J.D. Bronson wrote:
At 09:24 AM 05/04/2004, Kent Stewart wrote:

> >Kent
> How are these not different networks? Could you explain?
> What would I need to do to MAKE then different?

They are on the same cable or wire. So, you only have one network.  For
example, on this computer, I have a 192.168.x.x network and a
207.41.x.x network. The 207. network is hooked up to my DSL modem
switch and the 192. network is connected to a different switch. All of
my local computers are hooked up to this network. They are physically
different networks.

You have two logically different IP addresses but they are on the same


ahh..NOW I understand. thanks.

If I got a switch for the 192 block machines and a switch for the 10 block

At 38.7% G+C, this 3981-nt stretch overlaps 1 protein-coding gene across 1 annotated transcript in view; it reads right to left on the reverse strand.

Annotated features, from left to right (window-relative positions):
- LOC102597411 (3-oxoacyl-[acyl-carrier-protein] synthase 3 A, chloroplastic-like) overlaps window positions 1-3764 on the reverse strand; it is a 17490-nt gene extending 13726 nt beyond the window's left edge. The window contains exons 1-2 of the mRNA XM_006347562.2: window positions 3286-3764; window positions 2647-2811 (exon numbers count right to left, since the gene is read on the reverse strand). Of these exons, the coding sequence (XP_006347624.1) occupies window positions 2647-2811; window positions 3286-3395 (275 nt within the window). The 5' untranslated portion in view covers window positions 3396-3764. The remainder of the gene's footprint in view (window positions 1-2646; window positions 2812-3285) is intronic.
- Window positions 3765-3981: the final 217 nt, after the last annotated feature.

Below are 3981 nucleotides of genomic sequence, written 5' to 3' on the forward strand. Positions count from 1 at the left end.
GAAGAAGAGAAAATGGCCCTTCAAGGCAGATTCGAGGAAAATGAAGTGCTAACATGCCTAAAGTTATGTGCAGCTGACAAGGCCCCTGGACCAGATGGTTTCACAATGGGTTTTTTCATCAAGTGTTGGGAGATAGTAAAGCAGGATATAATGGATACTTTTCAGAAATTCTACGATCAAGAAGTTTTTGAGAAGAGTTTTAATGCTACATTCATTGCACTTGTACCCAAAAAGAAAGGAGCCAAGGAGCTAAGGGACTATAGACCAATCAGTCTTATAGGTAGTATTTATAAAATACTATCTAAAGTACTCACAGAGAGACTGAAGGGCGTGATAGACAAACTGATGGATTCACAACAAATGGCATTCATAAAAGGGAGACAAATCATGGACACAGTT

machines that would be 2 distinct networks...right?

Next question..

Then how do I get data from one segment to the other w/o using a router and yet at the same time keeping 'arp' happy ?

You don't. That's what a router does. If you want to move data between two different networks you either need a router, or you need to cheat (like you currently are) and just ignore the arp messages.

You can just turn on forwarding on the BSD machine with the two NICs and it
will act as a router for you.

Bill Moran
Potential Technologies
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